Against the Heart(34)

By: Kat Martin


Frosted glass wall sconces dimly lit the passage as he walked along, original, not part of a remodel of the residential wing done a few years back, before the last owner moved out and left the area.

The four bedrooms and bathrooms upstairs on this side of the building weren’t fancy but they were livable while he worked on the rest of the lodge. The master suite had been updated, but it wasn’t the way he wanted it yet. Eventually, he would rebuild this section as well, bring it all up to the four-star standard he’d had in mind when he had purchased the property.

Dylan paused at the door to Emily’s room, quietly turned the knob and eased it open. His daughter lay beneath the quilt that his housekeeper, Winifred Henry, had made for her as a Christmas gift, princesses and unicorns embroidered in puffy little pink and white squares, all hand-stitched to fit her youth-size four-poster bed.

His gaze went to the child. Emily had the same dark hair and blue eyes that marked her a Brodie, but her complexion was as pale as her mother’s. Unlike Mariah’s perfect patrician features, Emily’s mouth was a little too wide, her small nose freckled across the bridge.

She was awake, he saw, her eyes fixed on the antique rocker near the window. It was just her size, fashioned of oak and intricately carved. She loved the old chair that had been in the lodge when he bought it.

Emily never sat in it, but she was fascinated by the way the wind made it rock on its own. Dylan found it slightly eerie, the way it moved back and forth as if some invisible occupant sat in the little chair. She was watching it now, her lips curved in the faintest of smiles. She mumbled something he couldn’t quite hear and Dylan’s chest clamped down.

It hurt to watch his little girl, see her in the make-believe world she now lived in, forming silent phrases, nothing he could actually hear.

Emily hadn’t spoken a single audible phrase since her mother had abandoned her three years ago. Not a meaningful word since the night Mariah Brodie had run off with another man.

Dylan’s hand unconsciously fisted. Maybe he hadn’t been the husband Mariah wanted. Maybe he’d been too wrapped up in trying to make a life in the harsh Alaskan wilderness he loved. Maybe he hadn’t paid her enough attention.

Maybe he just hadn’t loved her enough.

Guilt slipped through him. He never should have married her. He should have known she would never be able to adjust to the life he lived here. Still, it didn’t excuse her cruel abandonment of their daughter. An abandonment Emily had not been able to cope with.

Dylan forced himself to walk into the bedroom. Emily’s eyes swung to his, but she didn’t smile, just stared at him in that penetrating way that made his stomach churn.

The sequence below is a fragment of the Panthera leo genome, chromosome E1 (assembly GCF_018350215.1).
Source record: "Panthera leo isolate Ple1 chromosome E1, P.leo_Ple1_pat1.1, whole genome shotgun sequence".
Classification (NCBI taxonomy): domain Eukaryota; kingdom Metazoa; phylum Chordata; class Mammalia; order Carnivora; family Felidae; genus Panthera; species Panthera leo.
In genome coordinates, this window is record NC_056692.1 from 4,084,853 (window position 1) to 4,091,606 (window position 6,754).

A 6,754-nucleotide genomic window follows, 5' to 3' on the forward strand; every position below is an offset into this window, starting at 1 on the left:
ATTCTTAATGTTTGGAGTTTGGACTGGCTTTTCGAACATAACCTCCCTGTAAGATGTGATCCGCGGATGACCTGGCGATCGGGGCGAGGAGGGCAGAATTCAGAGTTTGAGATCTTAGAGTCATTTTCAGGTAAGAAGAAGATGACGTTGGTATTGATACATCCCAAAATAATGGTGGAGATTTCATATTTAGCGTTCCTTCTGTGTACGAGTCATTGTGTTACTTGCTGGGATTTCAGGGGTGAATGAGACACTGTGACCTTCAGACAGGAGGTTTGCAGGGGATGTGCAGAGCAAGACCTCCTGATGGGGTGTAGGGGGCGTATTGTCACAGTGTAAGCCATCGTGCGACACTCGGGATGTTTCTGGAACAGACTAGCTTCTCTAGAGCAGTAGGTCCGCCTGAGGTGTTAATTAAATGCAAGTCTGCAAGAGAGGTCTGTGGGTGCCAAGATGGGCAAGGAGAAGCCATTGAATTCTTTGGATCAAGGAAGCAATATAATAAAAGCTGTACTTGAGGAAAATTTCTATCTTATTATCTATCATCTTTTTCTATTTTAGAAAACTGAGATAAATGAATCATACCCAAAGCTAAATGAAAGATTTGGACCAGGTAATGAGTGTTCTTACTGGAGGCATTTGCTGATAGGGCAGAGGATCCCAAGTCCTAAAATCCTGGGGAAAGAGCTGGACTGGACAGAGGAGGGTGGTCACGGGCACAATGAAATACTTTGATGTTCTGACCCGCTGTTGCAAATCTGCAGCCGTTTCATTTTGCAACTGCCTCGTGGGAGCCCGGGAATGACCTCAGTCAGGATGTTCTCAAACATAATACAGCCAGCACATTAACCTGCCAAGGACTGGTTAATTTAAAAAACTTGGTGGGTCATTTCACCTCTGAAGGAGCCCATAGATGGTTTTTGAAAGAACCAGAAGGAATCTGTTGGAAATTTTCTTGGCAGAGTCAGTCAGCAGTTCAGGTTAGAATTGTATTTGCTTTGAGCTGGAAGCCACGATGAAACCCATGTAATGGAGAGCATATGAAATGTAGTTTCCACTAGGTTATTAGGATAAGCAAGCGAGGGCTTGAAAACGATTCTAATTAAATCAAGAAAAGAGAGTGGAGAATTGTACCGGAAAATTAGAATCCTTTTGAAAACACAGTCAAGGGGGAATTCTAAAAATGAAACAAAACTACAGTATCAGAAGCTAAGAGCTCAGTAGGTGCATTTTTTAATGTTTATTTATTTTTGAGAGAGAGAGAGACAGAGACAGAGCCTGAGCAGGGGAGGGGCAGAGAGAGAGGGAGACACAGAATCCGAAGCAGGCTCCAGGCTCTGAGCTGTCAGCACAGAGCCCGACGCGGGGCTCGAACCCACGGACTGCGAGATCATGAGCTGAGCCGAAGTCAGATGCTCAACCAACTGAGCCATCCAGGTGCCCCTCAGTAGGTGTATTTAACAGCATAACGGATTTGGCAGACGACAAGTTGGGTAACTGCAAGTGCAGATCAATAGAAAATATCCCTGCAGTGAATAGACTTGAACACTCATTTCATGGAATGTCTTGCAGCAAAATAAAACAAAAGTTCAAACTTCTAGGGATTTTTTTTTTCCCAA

“Em, honey, are you okay?” She didn’t answer, as he knew she wouldn’t. “It’s just the wind. The lodge is old. There’s nothing to be afraid of.”

Emily’s gaze went to the window, where a lone pine branch shifted restlessly against the sill. Ignoring him as if he weren’t there, she snuggled back into her pillow and closed her eyes. She blamed him for the loss of her mother, he knew. It was the only explanation for why she had withdrawn from him so completely.

Tucking the quilt a little closer beneath her chin, he leaned down and kissed her cheek. The wind picked up as he walked out of the bedroom and eased the door closed. Emily was his to watch over and protect, his to care for and comfort. But he had lost his daughter three years ago.

When he had driven her mother away.



Lane Bishop stepped off the Alaska Airlines flight at the Ketchikan International Airport. When she had finally agreed to make the trip from L.A., she’d been surprised to discover that the journey—two and half hours to Seattle, then two hours on to Ketchikan—was shorter than a flight to New York.

Alaska had always seemed so far away, so remote. And yet she had always wanted to see it.

Of course, she had never imagined she would accept Dylan Brodie’s offer and take a job helping him remodel the old fishing lodge he had purchased in the middle of God-only-knew-where, Alaska—even if it was a challenge she found hard to resist.

As the owner of Modern Design, an interior design studio in Beverly Hills, Lane had done a number of log homes, ski chalets, and exclusive rural getaways for the rich and famous. But a nineteen-thirties fishing lodge, old and handcrafted, on a bay in the Inland Passage pushed every hot button she had.